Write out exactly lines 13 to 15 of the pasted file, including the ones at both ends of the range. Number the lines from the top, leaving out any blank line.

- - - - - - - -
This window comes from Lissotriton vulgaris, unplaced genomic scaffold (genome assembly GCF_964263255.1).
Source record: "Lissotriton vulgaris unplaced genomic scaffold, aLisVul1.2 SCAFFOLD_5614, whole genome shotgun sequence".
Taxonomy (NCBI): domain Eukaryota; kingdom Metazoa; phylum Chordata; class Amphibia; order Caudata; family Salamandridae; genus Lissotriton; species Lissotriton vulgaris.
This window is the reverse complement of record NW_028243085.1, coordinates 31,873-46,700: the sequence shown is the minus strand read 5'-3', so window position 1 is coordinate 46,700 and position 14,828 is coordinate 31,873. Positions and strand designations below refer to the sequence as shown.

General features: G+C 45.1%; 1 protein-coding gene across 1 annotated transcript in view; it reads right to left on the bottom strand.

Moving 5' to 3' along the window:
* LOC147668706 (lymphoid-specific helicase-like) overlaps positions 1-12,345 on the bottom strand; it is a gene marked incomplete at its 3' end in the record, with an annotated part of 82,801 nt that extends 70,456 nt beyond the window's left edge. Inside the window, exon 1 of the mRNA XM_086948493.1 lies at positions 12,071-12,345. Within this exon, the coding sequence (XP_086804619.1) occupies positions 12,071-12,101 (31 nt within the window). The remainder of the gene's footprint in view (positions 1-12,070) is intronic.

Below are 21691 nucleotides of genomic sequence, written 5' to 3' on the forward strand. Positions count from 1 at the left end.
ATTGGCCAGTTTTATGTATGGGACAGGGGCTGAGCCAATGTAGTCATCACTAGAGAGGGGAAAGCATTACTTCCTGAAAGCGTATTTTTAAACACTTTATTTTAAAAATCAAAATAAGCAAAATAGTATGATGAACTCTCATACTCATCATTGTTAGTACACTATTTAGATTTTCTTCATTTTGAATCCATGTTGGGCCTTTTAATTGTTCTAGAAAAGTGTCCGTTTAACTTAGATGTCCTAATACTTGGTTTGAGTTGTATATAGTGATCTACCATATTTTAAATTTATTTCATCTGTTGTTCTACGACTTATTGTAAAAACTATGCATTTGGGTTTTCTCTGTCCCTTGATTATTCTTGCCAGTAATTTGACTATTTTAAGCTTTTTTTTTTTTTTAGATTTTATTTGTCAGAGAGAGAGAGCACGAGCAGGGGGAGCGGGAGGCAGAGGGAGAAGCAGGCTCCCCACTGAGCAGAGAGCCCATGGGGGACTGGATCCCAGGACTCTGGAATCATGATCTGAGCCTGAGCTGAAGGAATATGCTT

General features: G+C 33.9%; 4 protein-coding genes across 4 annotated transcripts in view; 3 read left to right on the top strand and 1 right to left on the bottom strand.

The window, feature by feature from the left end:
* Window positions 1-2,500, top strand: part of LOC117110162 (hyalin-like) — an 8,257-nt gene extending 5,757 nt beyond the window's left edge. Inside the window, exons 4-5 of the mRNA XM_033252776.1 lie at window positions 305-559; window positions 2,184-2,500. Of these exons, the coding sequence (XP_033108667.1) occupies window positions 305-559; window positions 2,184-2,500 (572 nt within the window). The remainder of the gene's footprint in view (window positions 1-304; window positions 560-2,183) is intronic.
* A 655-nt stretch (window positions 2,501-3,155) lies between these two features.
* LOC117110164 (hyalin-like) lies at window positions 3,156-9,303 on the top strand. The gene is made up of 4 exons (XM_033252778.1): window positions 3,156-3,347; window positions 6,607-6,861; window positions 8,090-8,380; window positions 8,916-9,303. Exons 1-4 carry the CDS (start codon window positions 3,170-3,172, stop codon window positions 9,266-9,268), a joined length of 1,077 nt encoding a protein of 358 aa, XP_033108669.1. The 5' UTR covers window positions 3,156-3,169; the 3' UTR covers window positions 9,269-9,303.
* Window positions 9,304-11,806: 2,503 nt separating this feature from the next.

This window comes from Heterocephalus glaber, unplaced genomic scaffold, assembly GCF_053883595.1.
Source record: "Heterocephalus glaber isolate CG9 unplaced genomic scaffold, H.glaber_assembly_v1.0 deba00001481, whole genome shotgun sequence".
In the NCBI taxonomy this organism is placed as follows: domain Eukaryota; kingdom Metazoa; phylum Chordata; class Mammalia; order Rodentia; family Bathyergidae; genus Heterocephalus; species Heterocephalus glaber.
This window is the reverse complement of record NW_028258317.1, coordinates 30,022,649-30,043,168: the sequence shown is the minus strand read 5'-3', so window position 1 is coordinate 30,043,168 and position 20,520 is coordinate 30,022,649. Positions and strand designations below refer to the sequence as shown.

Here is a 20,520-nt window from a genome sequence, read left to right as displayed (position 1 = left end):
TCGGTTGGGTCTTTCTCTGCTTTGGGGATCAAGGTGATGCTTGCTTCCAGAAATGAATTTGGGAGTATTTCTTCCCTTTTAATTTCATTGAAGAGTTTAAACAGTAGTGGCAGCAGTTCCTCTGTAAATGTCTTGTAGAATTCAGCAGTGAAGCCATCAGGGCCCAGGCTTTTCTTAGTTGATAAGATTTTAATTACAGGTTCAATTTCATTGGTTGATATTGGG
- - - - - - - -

* A 655-nt stretch (window positions 2,501-3,155) lies between these two features.
* LOC117110164 (hyalin-like) lies at window positions 3,156-9,303 on the top strand. The gene is made up of 4 exons (XM_033252778.1): window positions 3,156-3,347; window positions 6,607-6,861; window positions 8,090-8,380; window positions 8,916-9,303. Exons 1-4 carry the CDS (start codon window positions 3,170-3,172, stop codon window positions 9,266-9,268), a joined length of 1,077 nt encoding a protein of 358 aa, XP_033108669.1. The 5' UTR covers window positions 3,156-3,169; the 3' UTR covers window positions 9,269-9,303.
* Window positions 9,304-11,806: 2,503 nt separating this feature from the next.